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Friday, June 3, 2016

Federal Court rules Mum was right: Don't make promises you can't keep

By Natasha Dixon, Law Graduate

A recent Federal Court decision, Ronneby Road Pty Ltd v ESCO Corporation [2016] FCA 588, has ruled that, where a patent specification makes multiple promises for an invention, a patent claim is only valid if all those promises are fulfilled.


In this case, Ronneby Road Pty Ltd (Ronneby) opposed the grant of a patent application owned by ESCO Corporation (ESCO) on the grounds that the application lacked utility, novelty and fair basis. Whilst Ronneby was partially successful in its novelty argument, and entirely unsuccessful in relation to fair basis, it succeeded in establishing that all of the claims in ESCO's application lacked utility.

The invention the subject of ESCO's patent application involved a tooth for securing to a base part on the digging edge of excavating equipment, which would, as promised in the patent specification, provide the advantages of 'enhanced stability, strength, durability, penetration, safety and ease of replacement'.

It is worth noting that the specification of ESCO's application disclosed various aspects of the invention relating to two main characteristics of the wear assembly, namely the design and geometry of the stabilising surfaces along which the wear member is fitted to the base part, and a moveable lock by which the wear member is secured to the base. However, the claims of the application related only to the characteristics of the moveable lock.

Overview of the utility requirement

Under the Patents Act 1990 (Cth), in order for an invention to be patentable, it must have 'utility', and Australian case law has developed number of rules around this requirement. In particular, a ground of inutility may be established by demonstrating that the invention does not produce any useful result, or by showing that the objectives stated or promises made in the specification are not met by the claims.

Various tests have been propounded by the courts in order to assist with determining whether an invention has utility. In Artcraft Urban Group Pty Ltd v Streetworx Pty Ltd [2016] FCAFC 29 for example, the court asked two questions:

  • what is the promise of the invention derived from the whole of the specification?; and 
  • by following the teaching of the specification, does the invention, as claimed in the patent, attain the result promised for it by the patentee? 

The question for the court in Ronneby v ESCO, however, was one that had not been subject to substantial judicial consideration before, and the judicial authorities appeared inconsistent. Namely, where a patent applicant makes more than one promise for an invention, is it necessary that each of the claims meet all of these promises?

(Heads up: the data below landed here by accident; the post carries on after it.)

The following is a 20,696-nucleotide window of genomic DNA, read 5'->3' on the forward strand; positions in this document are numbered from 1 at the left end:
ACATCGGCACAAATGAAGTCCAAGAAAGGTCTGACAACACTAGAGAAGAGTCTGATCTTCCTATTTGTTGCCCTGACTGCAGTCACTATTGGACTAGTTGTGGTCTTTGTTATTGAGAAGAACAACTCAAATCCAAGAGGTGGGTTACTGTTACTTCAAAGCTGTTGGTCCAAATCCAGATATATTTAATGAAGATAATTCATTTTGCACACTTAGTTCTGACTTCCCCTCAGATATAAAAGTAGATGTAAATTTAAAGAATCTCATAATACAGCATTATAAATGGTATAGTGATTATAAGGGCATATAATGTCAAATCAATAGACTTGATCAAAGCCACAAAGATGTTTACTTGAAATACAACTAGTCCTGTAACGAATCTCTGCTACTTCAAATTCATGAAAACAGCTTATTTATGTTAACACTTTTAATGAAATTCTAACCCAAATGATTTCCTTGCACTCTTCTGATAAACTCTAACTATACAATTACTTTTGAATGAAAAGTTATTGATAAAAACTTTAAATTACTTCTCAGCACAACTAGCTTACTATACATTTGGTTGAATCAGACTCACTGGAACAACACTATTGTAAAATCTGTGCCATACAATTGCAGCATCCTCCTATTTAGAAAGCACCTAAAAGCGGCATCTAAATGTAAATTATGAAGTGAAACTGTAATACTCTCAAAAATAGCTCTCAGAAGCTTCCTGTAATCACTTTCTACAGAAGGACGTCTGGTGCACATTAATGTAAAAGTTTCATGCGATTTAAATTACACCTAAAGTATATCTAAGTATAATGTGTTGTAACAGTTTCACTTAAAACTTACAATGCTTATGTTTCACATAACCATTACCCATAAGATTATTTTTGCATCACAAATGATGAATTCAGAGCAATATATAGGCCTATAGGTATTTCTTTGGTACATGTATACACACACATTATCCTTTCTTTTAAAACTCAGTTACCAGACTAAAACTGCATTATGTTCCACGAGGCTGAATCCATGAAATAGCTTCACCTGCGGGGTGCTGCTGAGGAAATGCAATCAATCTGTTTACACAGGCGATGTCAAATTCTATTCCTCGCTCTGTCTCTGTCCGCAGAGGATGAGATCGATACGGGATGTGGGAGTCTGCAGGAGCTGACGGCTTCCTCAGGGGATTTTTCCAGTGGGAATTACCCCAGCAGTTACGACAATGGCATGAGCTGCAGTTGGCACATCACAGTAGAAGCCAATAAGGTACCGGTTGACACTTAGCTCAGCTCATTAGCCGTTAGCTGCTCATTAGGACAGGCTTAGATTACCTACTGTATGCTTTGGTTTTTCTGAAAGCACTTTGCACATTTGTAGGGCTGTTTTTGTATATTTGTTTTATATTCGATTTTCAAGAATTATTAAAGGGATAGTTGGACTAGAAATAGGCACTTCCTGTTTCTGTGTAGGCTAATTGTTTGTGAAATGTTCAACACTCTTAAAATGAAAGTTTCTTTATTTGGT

An unfulfilled promise 

Justice Jessup found that the specification had promised the advantage of 'enhanced stability, strength, durability, penetration, safety and ease of replacement' in permutation. His view was that whilst all of the claims in ESCO's application delivered on at least one of the advantages promised, none of the claims delivered on all six.

Despite stating that prior cases were unhelpful in solving the problem before his Honour, the court referred to a decision from the Supreme Court of New South Wales and as a result held that there was a partial failure of the consideration given for the patent, which meant that all of the claims were invalid as none of them fulfilled all of the promised advantages.

Although the court did not refer to it in coming to its decision, this case brings to mind the decision in Patent Gesellschaft AG v Saudi Livestock Transport and Trading Co [1996] FCA 175. That case concerned a patent for a ship (a converted tanker vessel) for the carriage of live animals, in which the claims failed to include means for the ventilation of the livestock pens, despite referencing 'ventilation' in the specification. It was thus held that the claims did not achieve the stated purpose of the invention, to facilitate the transportation of livestock, and the patent was found to lack utility.

What's the moral of the story? 

This decision emphasises the danger that object statements pose in a patent application, and is a model example as to why patent applicants and their patent attorneys should err on the side of caution and consider very carefully the wisdom of making promises (in particular, multiple promises) in a patent specification regarding the invention's advantages.

It remains to be seen whether ESCO will apply for leave to appeal the court's decision, or if it will be able to redress the lack of utility through amendment of the patent application.

The case is a salutary reminder for applicants to always listen to a mother's advice, and never make promises they cannot keep!

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